Endocrine Abstracts (2019) 62 OC4 | DOI: 10.1530/endoabs.62.OC4

A novel PHEX mutation, p.(Trp749Ter), is associated with hypophosphataemia and rhabdomyolysis in adulthood

Kirsty Mills de Mezquita1, Mie Olesen2, Rebecca Brown3, Melissa Sloman4, Rajesh Thakker5 & Fadil Hannan1,2,5


1Department of Clinical Biochemistry and Metabolic Medicine, Royal Liverpool University Hospital, Liverpool, UK; 2Department of Musculoskeletal Biology, Institute of Ageing and Chronic Disease, University of Liverpool, Liverpool, UK; 3Department of Nephrology, Royal Liverpool University Hospital, Liverpool, UK; 4Department of Molecular Genetics, Royal Devon & Exeter NHS Hospital, Exeter, UK; 5Academic Endocrine Unit, Radcliffe Department of Medicine, University of Oxford, Oxford, UK.


Case History: X-linked hypophosphataemia (XLH) manifests as rickets in infancy or childhood, and is caused by mutations of the phosphate-regulating neutral endopeptidase (PHEX) gene, which leads to excess production of the fibroblast growth factor-23 (FGF-23) hormone. We present a case illustrating that mutation of PHEX can also cause hypophosphataemia presenting in adulthood. The proband is a 56-year-old male, who was referred with persistent hypophosphataemia (serum phosphate ranging between 0.44–0.79 mmol/l, normal 0.80–1.50 mmol/l). He is of normal stature (height 1.78 m) with no osteomalacic symptoms or lower limb deformities. His 22-year-old daughter was also found to be hypophosphataemic (serum phosphate 0.42–0.61 mmol/l) following an episode of exercise-induced rhabdomyolysis. She is of normal stature with no prior rickets.

Investigations: Biochemical investigations in the proband showed: a normal serum calcium of 2.38 mmol/l (normal 2.20–2.60); eGFR of >90 ml/min per 1.73 m2; borderline elevated serum parathyroid hormone of 7.2 pmol/l (normal 1.1–6.9); normal serum 25-hydroxyvitamin D of 91 nmol/l (normal >50); normal serum 1,25-dihydroxyvitamin D of 116 pmol/l (normal 43–144); low tubular maximum of phosphate/glomerular filtration rate (TmP/GFR) of 0.53 (consistent with a renal tubular phosphate leak); and elevated serum FGF-23 of 117 RU/ml (normal <100). The proband’s affected daughter was also found to have a renal tubular phosphate leak (TmP/GFR of 0.58) and a borderline elevated serum FGF-23 of 95 RU/ml. Her rhabdomyolysis was considered to be due to the hypophosphataemia as a muscle biopsy revealed no other metabolic cause. The finding of renal phosphate loss and FGF-23 excess in the proband and his daughter suggested an underlying genetic aetiology.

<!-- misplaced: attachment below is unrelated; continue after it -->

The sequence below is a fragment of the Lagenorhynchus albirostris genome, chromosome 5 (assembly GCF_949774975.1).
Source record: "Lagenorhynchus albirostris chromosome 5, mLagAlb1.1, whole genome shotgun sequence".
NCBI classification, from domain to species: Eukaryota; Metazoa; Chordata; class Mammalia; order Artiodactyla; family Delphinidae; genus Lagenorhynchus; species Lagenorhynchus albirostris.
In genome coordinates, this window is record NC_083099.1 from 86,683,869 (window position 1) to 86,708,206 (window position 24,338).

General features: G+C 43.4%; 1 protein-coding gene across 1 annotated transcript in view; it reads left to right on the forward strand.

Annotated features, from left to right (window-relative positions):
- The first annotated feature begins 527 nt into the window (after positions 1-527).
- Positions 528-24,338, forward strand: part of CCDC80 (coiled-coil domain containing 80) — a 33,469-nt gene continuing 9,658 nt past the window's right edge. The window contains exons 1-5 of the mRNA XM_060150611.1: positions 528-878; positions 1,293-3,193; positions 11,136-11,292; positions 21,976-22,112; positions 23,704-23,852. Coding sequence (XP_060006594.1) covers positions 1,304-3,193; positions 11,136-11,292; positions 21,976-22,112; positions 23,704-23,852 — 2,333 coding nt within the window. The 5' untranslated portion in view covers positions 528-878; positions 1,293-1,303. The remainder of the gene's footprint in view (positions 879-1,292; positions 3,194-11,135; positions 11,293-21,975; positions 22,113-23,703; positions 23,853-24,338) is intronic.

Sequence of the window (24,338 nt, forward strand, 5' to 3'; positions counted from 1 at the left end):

Results: DNA sequence analysis of known phosphate-regulating genes (PHEX, FGF23, DMP1, ENPP1 and SLC34A3) in the proband revealed a novel germline p.(Trp749Ter) PHEX mutation, which is predicted to cause the loss of the PHEX carboxyl-terminus Trp749 residue. Homology modelling using the crystal structure of the related human neutral endopeptidase (NEP) enzyme showed the Trp749 residue to form part of an evolutionarily conserved carboxyl-terminus tetrapeptide motif, which is required for stabilising the catalytic domain of neutral endopeptidases. Thus, the p.(Trp749Ter) mutation would be predicted to disrupt PHEX catalytic activity.

Conclusion and points for discussion: These findings demonstrate that mutation of the PHEX gene can cause hypophosphataemia in the absence of rickets, and indicate that PHEX mutational analysis should be considered in hypophosphataemic adults harbouring a renal tubular phosphate leak and FGF-23 excess.

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